Chancellor Cancels £1bn CCS Budget
By Paul Homewood
Not immediately apparent from the Chancellor’s Autumn Statement today is the fact that he has withdrawn the £1bn budget for the CCS competition.
This is from edie.net:
The announcement was made by posting a regulatory announcement to the London stock exchange.
The statement read: “Today, following the Chancellor’s Autumn Statement, HM Government confirms that the £1 billion ring-fenced capital budget for the Carbon Capture and Storage (CCS) Competition is no longer available.
“This decision means that the CCS Competition cannot proceed on its current basis. We will engage closely with the bidders on the implications of this decision for them.”
The £1bn fund was intended to be allocated via a competition to support the development and deployment of CCS projects in the UK.
The muted announcement comes just hours after the Chancellor George Osborne announced during the Autumn Statement that DECC’s budget will be reduced by 22% over the next four years, delivered through efficiencies in corporate services and reducing the cost of contracts.
This doesn’t take into account DECC’s innovation programme, which will double to £500m over the next five years, ideally to strengthen the future security of supply, reduce the costs of decarbonisation and boost industrial and research capabilities.
The article goes on:
Commenting on the CCS cancellation Claire Jakobsson, head of climate & environment policy at EEF said: “The cuts to the UK’s CCS funding are extremely disappointing, whilst we understand that government has had to make some extremely tough decisions, this one is not in the long term interests of the UK economy or energy consumers
CCS has the potential to halve the costs of decarbonising the UK economy by 2050, which amounts to £32 billion a year by 2050. In choosing to save a relatively small sum of tax payer money in 2015, government is unnecessarily committing vast amount of future energy consumers’ money.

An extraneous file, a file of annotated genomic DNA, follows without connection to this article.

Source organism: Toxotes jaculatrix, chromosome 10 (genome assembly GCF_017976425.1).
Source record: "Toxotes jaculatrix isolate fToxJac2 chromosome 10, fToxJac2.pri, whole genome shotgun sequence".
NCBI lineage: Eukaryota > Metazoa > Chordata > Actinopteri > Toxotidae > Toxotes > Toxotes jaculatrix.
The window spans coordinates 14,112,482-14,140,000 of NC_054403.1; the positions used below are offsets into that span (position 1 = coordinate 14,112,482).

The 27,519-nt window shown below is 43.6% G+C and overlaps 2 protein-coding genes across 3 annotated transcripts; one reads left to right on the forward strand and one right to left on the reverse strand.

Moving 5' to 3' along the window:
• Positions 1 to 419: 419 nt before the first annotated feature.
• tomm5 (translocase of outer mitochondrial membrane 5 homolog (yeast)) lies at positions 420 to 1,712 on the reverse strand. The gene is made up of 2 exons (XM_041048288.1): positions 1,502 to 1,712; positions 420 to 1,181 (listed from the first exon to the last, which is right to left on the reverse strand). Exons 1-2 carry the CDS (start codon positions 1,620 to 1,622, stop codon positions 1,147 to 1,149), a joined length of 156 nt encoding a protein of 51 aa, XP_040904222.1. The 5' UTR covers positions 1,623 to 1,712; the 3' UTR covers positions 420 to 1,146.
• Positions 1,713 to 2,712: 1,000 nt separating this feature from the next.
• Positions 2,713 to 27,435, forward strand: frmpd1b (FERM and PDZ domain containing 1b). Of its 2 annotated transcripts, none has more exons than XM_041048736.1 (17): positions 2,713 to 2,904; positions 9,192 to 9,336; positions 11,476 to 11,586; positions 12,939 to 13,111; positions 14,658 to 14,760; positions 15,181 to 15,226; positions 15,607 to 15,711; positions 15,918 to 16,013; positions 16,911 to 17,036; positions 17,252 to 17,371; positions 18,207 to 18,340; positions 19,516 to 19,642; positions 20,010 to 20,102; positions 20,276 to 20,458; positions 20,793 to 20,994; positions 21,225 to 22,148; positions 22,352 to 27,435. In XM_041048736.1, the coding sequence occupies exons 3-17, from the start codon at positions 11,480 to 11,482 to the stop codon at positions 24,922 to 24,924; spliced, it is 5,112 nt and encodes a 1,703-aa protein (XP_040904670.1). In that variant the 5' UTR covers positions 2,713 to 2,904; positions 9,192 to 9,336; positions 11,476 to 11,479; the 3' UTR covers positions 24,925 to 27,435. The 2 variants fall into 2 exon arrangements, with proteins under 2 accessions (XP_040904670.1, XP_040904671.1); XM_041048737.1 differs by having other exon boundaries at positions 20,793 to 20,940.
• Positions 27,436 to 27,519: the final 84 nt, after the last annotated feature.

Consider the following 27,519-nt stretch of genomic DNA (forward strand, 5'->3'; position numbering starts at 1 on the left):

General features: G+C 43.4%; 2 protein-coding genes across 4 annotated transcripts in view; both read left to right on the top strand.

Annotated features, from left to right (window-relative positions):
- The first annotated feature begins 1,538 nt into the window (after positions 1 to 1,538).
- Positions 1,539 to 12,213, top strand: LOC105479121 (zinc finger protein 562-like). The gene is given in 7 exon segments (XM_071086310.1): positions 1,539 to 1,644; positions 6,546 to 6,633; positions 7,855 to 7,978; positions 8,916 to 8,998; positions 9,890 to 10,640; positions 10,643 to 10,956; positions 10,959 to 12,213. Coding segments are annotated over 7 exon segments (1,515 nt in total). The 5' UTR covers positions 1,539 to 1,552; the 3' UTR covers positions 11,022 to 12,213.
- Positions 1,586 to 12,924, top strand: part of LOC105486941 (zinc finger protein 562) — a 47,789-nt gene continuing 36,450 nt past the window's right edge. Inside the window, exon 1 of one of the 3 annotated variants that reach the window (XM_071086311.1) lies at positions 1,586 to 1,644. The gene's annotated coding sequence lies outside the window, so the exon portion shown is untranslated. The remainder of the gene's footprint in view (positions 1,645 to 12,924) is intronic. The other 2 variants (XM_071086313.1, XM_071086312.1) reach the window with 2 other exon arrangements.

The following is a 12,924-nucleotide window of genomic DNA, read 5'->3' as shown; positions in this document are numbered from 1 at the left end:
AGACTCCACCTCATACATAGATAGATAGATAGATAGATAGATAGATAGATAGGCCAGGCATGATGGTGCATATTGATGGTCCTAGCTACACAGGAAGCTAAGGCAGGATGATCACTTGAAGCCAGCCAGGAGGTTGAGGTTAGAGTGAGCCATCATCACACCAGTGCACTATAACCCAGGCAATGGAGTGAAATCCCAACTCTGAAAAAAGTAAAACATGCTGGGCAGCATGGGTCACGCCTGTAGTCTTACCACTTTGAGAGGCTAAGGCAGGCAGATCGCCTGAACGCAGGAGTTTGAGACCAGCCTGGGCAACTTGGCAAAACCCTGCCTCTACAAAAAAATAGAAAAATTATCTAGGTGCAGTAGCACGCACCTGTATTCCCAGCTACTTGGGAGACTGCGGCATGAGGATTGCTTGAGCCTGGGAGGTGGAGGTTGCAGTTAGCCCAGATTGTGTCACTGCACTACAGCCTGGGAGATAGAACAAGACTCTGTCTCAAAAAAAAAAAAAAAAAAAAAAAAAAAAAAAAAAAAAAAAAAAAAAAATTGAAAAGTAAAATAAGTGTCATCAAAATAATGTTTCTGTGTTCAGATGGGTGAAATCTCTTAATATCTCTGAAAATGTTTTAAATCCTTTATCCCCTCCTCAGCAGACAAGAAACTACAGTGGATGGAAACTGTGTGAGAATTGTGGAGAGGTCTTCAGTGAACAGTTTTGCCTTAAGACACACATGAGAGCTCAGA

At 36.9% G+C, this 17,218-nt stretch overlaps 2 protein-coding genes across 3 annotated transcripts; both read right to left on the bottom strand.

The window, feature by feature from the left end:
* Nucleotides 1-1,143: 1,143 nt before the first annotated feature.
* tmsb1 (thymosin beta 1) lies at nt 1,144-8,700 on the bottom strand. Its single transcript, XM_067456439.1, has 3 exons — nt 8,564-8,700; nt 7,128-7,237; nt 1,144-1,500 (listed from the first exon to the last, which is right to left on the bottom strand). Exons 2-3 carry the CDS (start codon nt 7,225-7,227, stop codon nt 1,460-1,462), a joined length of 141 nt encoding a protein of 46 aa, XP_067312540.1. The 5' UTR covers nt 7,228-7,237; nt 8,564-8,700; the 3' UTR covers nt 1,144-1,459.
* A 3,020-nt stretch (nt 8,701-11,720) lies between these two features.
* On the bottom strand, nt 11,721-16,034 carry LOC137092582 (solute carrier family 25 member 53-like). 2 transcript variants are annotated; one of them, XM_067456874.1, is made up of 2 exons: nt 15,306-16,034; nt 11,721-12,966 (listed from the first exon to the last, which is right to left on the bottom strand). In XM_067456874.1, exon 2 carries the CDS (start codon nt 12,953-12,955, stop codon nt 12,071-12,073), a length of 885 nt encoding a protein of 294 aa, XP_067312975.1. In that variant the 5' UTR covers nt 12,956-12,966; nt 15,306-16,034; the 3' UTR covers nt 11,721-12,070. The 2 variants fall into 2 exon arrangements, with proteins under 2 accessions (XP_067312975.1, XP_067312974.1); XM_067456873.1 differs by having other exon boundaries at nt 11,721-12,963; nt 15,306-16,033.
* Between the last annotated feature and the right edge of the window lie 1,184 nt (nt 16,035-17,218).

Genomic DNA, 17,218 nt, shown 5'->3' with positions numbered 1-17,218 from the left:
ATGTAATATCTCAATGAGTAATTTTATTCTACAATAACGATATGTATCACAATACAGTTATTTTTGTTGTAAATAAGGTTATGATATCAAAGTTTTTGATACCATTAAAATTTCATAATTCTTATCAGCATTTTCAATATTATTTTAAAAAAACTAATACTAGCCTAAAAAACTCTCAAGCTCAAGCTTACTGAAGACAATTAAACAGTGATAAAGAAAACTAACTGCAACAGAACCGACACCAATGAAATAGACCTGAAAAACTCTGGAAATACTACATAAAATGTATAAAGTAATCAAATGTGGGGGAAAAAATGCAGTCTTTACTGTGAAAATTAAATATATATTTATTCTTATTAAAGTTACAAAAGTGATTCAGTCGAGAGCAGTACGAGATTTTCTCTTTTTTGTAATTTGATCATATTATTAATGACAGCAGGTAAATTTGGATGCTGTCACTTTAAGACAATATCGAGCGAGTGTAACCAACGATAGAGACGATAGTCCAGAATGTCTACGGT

£32 billion? Politicians from all parties, not to mention the obnoxious Gummer and his cronies at the Committee on Climate Change, have been doing their best to hide numbers like this.
The CCS competition was launched by Ed Davey in 2012, when he announced “we have £1bn available to support the upfront costs of early projects along with a commitment to further funding through low carbon Contracts for Difference”.
Today, following the Chancellor’s Autumn Statement, HM Government confirmed that the £1 billion ring-fenced capital budget for the Carbon Capture and Storage (CCS) Competition is no longer available.
Commenting on the news that the budget for the CCS competition is no longer available, Leigh Hackett, CEO of Capture Power, said: “We are surprised and very disappointed by the Government’s decision to cancel the £1bn CCS Commercialisation Programme more than three years into the competition.
“It is too early to make any definitive decisions about the future of the White Rose CCS Project, however, it is difficult to imagine its continuation in the absence of crucial Government support.”
The other project, at Shell’s Peterhead site, don’t appear to have formally responded yet.
The decision by the Chancellor seems to be a recognition that, with the current state of technology, CCS is a dead duck.
Significantly, DECC’s press release on the Autumn Statement reveals extra spending on more promising technologies:
The government’s doubling of investment in DECC’s innovation programme will help position the UK as an international leader in small modular nuclear reactors, and deliver commitments on seed funding for promising new renewable energy technologies and smart grids.